Hydraulic System

Hydraulic System

A hydraulic system uses a liquid to perform work. In an automatic transmission, this liquid is automatic transmission fluid (ATF). Automatic transmission fluid is one of the most complex fluids produced by the petroleum industry for the automobile.

ATF performs several jobs. It transmits engine torque as in the torque converter, controls valve body operation, and operates planetary controls such as in multiple-disc clutches, band and servo mechanisms. It also lubricates shaft bushings, thrust washers and bearings, and planetary gear train assemblies. ATF smoothly develops the action between the automatic transmission fluid and multiple-disc clutch friction discs and clutch plates, as well as between rotating drums and stationary bands. It acts as a cooling agent and transfers heat at the transmission cooler assembly while trying to operate the automatic transmission within the desired temperature range. Finally, ATF interacts with all the existing chemicals found in the automatic transmission and those developed as a result of operating extremes.

Hydraulic Principles

An automatic transmission uses ATF fluid pressure to control the action of the planetary gearsets. This fluid pressure is regulated and directed to change gears automatically through the use of various pressure regulators and control valves.

More than 300 years ago, a French scientist named Blaise Pascal discovered the basic principles that pertain to all hydraulic systems. His work resulted in Pascal's Law. It states, "Pressure exerted on a confined liquid or fluid is transmitted undiminished and equally in all directions and acts with equal force on all areas."

The piston in cylinder A has an area of 1 square inch. The area of the piston in cylinder B is 10 square inches. The piston in cylinder A is being moved by 1 pound. A pressure of 1 pound is exerted on every square inch of the piston in cylinder B. The area of piston B is 10 square inches. Total pressure exerted on piston B is 10 x 10 pounds per square inch.

This example shows how fluids can be used to increase work force. Fluids work well in increasing force because they are perfect conductors of pressure. Fluids cannot be compressed. Therefore, when a piston in a cylinder moves ahead and displaces fluid, that fluid is distributed equally on the load piston's surface.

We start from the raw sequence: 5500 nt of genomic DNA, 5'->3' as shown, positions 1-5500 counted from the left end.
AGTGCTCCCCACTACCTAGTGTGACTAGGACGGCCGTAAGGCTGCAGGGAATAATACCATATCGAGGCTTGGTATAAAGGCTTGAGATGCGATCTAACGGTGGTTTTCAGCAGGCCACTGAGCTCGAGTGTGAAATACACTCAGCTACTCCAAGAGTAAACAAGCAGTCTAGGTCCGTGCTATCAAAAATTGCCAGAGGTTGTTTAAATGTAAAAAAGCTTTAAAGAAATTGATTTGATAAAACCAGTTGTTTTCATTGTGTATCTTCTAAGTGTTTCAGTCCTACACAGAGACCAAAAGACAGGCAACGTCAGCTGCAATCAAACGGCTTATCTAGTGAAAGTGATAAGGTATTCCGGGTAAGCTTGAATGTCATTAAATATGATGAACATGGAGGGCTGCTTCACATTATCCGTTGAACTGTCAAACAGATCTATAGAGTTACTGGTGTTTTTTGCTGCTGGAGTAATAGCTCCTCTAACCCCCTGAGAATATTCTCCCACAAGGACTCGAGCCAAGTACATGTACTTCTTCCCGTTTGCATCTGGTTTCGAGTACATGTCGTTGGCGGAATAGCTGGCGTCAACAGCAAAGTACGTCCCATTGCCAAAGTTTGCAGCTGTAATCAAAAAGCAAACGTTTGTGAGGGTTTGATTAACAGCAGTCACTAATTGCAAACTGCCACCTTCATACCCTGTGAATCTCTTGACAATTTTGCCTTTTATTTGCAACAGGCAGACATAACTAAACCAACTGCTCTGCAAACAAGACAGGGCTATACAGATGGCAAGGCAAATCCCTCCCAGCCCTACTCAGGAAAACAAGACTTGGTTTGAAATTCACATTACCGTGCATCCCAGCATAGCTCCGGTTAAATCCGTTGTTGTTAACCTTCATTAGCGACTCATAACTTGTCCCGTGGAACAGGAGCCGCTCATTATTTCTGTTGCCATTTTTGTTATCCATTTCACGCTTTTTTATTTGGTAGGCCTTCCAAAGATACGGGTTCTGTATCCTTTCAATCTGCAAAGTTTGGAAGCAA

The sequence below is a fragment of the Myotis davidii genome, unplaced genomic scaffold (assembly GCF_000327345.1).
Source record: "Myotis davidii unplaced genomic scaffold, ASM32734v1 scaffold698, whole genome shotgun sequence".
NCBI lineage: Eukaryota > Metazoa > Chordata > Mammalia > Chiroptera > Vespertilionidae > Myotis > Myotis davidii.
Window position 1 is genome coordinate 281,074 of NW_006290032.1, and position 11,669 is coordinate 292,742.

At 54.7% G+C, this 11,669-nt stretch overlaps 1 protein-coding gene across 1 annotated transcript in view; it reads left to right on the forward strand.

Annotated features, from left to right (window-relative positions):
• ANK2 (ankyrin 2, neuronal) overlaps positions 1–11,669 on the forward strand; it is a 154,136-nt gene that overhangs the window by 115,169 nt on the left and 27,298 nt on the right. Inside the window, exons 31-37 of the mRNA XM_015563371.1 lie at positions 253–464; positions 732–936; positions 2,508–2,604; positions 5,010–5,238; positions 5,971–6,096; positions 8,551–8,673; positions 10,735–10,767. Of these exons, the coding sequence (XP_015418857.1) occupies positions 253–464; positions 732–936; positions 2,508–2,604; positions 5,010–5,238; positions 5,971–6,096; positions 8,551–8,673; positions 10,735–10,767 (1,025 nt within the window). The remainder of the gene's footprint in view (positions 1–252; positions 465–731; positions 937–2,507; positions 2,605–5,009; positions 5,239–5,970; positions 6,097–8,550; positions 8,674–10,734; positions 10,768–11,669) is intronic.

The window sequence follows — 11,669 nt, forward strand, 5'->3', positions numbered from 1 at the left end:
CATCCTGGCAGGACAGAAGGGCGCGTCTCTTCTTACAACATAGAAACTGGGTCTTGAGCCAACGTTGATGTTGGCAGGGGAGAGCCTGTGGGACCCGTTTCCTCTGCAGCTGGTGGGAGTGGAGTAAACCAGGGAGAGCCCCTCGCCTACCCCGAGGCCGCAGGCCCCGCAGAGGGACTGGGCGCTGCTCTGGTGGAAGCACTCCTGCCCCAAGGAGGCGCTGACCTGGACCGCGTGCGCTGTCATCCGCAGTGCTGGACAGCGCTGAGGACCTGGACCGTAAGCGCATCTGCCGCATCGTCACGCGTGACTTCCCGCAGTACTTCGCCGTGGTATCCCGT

Hydraulics are used to engage planetary gear controls. A typical hydraulic application is the servo assembly. The fluid pressure in the servo is 70 psi. The output force exerted by the servo is 880 pounds. Remember this servo output force is further multiplied by the servo mechanical linkage and the natural self-energizing action of the band to stop and hold a planetary member from rotating.

A multiple-disc clutch assembly also makes use of increasing force by using hydraulics. If the fluid pressure in the automatic transmission is 70 psi, the force applying the clutch pack is 1979 pounds.

If the clutch assembly is designed with a belleville spring having a mechanical advantage of 1.25:1, the clutch engagement force would change. The new engagement force would be 1.25 x 1,979 = 2,747 pounds, engaging the clutch pack.

To form a complete, working hydraulic system, the following elements are needed: fluid reservoir, pressure source, control valving, and output devices.

The automatic transmission reservoir is the transmission oil pan. Transmission fluid is drawn from the pan and returned to it. The pressure source in the system is the oil pump. The valve control body contains control valving to regulate or restrict the pressure and flow of fluid within the transmission. Output devices are the servos or clutches operated by hydraulic pressure.

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